Neutrophilic figurate erythema of infancy L98.2

Last updated on: 28.12.2023

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Annessi et al. 1977

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Neutrophilic figural erythema (NFE) is a rare benign entity, is considered a variant of adult urticarial vasculitis, and is one of the anular erythemas of infancy. Although it is an inflammatory dermatosis of the pediatric age group, adult cases have also been reported.

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NFE is typically a disease of the young child. Adult-onset cases have been described (Kuo YW et al. 2021).

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Mostly unknown

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Upper and lower extremities, face and chest region.

Clinical features
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The term "neutrophilic figured erythema of childhood", NFE, is histologically defined and characterized by a neutrophil-rich dermal infiltrate with nuclear dust. Differentiation from Sweet syndrome is difficult as both diseases can have analogous histopathological substrates, although NFE is more likely to be associated with leukocytoclastic vasculitis.

Clinically, neutrophilic figured erythema in children is characterized by asymptomatic or mildly pruritic, annular or circinate, red plaques with raised, firm, red borders and (coarse) lamellar scaling. Although the disease is self-limiting and no residual atrophy or scarring remains, cases with a chronic persistent course have been reported.

A variant of NFE is chronic recurrent annular neutrophilic dermatosis (CRAND). It was first described in 1989. CRAND is a rarely described form of neutrophilic dermatosis characterized by a ring-like and chronic course and histologic involvement similar to Sweet syndrome, but without common signs, biologic abnormalities, or underlying systemic pathology. It appears to affect adult women after the age of 40.

Differential diagnosis
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Deep variant of erythema anulare centrifugum. Histology is diagnostic. No leukocytoclasia. Age is rather unusual in childhood.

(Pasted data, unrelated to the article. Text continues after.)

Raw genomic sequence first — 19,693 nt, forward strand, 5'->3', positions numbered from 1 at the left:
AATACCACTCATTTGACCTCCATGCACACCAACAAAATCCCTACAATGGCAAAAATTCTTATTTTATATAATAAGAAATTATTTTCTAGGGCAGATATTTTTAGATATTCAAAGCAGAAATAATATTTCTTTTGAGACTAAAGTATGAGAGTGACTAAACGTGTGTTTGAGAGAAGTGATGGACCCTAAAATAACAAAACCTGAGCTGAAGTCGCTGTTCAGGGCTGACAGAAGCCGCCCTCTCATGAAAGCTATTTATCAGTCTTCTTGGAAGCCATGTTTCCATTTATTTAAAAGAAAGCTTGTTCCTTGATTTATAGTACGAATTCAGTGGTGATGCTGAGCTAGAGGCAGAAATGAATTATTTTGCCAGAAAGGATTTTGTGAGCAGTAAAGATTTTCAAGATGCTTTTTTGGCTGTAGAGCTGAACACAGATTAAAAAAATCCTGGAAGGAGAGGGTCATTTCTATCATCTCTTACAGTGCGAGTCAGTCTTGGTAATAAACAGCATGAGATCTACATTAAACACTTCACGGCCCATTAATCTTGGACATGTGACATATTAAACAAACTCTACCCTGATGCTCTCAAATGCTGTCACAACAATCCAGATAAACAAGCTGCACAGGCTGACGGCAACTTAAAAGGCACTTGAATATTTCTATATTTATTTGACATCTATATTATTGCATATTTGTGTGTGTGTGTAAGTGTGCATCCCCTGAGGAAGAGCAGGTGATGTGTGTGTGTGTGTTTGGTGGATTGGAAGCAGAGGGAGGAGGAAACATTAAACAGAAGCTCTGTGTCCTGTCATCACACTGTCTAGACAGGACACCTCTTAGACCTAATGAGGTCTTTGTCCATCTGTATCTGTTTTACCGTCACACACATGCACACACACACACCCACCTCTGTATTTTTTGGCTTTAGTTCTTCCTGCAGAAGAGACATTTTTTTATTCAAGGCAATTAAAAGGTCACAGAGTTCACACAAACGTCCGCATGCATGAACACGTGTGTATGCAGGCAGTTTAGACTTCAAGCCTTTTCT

Tuberculoid leprosy: histology is diagnostic

Subacute cutaneous lupus erythematosus, which can often present with anular foci. Histo and immunohisto and ANA are diagnostic

Sweet syndrome: no evidence of leukocytoclastic vasculitis, unusual age.

Acute tinea due to Malassezia species: lack of fungal evidence. Missing source of infection.

Case report(s)
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A two-year-old girl presented with a gradually spreading, circinate, elevated red plaque on the right leg that had been present for 7-10 days. The mother reported a primary red plaque with centrifugal growth. Ultimately, the ring-shaped structures had formed. There were no systemic complaints. The child was otherwise healthy. No medication was taken. The family history was unremarkable. Anamnestically, analogous skin symptoms were reported, which had healed without consequences after a few weeks under blanching local therapy. The current lesions appeared at new sites.

Clinic: partly annular, partly circulatory erythematous, raised, firm, non-sensitive plaques with a fine scaling of the surface. Systemic and general examinations showed normal results except for a slight pallor.

Histo: unremarkable epidermis, dense neutrophilic infiltrate throughout the dermis and around the vessels. Abundant nuclear dust. Histopathologic findings were consistent with leukocytoclastic vasculitis.

Laboratory: decreased hemoglobin (9.2 gm %), hypochromic and microcytic erythrocytes, elevated ESR. The other biochemical parameters were in the normal range. Antinuclear antibodies (Hep-2 cell line) as well as anti-Ro and anti-La were negative.

Therapy: oral prednisolone (1 mg/kg) for 5 days. Partial regression of the lesions. Continuation of oral prednisolone therapy for a further two weeks. Including complete regression of all lesions with slight hyperpigmentation. Reduction of prednisolone therapy over a further 2 weeks.

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  1. Annessi G et al (1997) Neutrophilic figurate erythema of infancy. Am J Dermatopathol 19:403-406.
  2. Ghosh SK et al. (2012) Neutrophilic figurate erythema recurring on the same site in a middle aged healthy woman. Indian J Dermatol Vnerol Leprol 78:505-508.
  3. Hamidi S et al. (2019) Neutrophilic figurate erythema of infancy: A diagnostic challenge. J Cutan Pathol 46:216-220.

  4. Kuo YW et al (2021) Pregnancy-associated neutrophilic figurate erythema. Indian J Dermatol Venereol Leprol 88:99-101.
  5. Maurelli M et al (2022) Uncommon Non-Infectious Annular Dermatoses. Indian J Dermatol 67:313.
  6. Ozdemir M et al (2008) Neutrophilic figurate erythema. Int J Dermatol 47:262-264.
  7. Patrizi A et al. (2008) Neutrophilic figurate erythema of infancy. Pediatr Dermatol 25:255-260.
  8. Saha A (2022) Neutrophilic Figurate Erythema- A Masquerading Presentation. Indian J Dermatol 67: 94.
  9. Trébol I et al (2007) Paraneoplastic neutrophilic figurate erythema. Br J Dermatol 156:396-398.
  10. Wallach D et al. (2018) Pyoderma gangrenosum and Sweet syndrome: The prototypic neutrophilic dermatoses. Br J Dermatol 178, 595-602.

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Last updated on: 28.12.2023